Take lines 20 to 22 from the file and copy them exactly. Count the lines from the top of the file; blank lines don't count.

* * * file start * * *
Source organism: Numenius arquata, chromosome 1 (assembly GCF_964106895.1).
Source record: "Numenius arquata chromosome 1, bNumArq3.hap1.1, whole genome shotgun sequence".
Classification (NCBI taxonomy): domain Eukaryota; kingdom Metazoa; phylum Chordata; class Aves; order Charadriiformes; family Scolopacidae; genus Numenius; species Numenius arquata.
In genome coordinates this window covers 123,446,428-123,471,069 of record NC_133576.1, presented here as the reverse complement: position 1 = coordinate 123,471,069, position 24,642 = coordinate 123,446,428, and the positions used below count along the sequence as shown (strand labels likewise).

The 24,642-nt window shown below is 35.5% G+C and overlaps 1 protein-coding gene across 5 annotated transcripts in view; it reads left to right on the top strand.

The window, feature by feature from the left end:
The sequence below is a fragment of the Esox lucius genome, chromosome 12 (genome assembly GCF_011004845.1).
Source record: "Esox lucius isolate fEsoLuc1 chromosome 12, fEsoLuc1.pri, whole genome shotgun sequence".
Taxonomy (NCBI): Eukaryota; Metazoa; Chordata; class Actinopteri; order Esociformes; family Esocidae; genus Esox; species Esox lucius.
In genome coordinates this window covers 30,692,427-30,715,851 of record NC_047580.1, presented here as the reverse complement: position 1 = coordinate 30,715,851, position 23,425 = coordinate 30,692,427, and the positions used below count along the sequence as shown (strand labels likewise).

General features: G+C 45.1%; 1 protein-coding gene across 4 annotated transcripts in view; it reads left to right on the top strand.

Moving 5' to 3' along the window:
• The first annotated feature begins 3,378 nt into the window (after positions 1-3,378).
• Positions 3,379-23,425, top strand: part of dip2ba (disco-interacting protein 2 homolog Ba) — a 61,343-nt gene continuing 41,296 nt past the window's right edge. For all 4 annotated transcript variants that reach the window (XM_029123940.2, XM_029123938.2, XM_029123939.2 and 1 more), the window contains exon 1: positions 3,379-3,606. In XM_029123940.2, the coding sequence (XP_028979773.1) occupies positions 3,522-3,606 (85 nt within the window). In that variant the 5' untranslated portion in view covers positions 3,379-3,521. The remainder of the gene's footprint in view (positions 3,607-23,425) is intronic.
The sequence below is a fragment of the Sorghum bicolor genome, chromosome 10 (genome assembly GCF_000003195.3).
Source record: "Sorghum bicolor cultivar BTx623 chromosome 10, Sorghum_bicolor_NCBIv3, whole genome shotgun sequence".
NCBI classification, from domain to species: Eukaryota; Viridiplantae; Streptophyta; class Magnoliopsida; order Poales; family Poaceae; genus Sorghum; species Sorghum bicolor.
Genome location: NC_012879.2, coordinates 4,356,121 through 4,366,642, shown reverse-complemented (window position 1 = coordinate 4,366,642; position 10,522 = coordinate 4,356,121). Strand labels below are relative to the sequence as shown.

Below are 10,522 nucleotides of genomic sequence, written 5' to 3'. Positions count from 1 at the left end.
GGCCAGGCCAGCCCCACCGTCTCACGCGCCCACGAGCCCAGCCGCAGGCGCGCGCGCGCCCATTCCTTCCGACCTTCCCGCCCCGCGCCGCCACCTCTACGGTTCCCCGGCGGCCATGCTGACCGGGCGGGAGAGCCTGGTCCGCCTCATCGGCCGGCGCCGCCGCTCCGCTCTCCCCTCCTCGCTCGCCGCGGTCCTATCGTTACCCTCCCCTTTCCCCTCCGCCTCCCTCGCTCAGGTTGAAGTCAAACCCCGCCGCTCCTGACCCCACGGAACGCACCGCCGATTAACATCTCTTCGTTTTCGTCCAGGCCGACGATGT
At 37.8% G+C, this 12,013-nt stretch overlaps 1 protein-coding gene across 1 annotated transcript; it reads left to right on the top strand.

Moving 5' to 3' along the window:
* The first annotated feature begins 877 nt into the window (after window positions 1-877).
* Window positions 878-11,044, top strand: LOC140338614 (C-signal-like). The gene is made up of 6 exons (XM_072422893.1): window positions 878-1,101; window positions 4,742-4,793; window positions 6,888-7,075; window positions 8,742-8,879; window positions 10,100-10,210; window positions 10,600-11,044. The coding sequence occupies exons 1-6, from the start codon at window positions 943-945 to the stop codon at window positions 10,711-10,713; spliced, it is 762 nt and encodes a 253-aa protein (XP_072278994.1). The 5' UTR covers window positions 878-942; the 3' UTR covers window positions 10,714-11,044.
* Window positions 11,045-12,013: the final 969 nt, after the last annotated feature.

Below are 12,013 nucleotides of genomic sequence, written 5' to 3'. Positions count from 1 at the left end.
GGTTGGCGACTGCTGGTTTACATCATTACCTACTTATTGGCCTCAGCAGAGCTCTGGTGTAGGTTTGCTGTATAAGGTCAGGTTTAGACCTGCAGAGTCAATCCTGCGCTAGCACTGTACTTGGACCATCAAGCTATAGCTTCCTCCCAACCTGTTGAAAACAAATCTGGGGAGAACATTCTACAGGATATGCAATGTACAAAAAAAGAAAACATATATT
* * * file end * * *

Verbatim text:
GGCCAGGCCAGCCCCACCGTCTCACGCGCCCACGAGCCCAGCCGCAGGCGCGCGCGCGCCCATTCCTTCCGACCTTCCCGCCCCGCGCCGCCACCTCTACGGTTCCCCGGCGGCCATGCTGACCGGGCGGGAGAGCCTGGTCCGCCTCATCGGCCGGCGCCGCCGCTCCGCTCTCCCCTCCTCGCTCGCCGCGGTCCTATCGTTACCCTCCCCTTTCCCCTCCGCCTCCCTCGCTCAGGTTGAAGTCAAACCCCGCCGCTCCTGACCCCACGGAACGCACCGCCGATTAACATCTCTTCGTTTTCGTCCAGGCCGACGATGT
At 37.8% G+C, this 12,013-nt stretch overlaps 1 protein-coding gene across 1 annotated transcript; it reads left to right on the top strand.

Moving 5' to 3' along the window: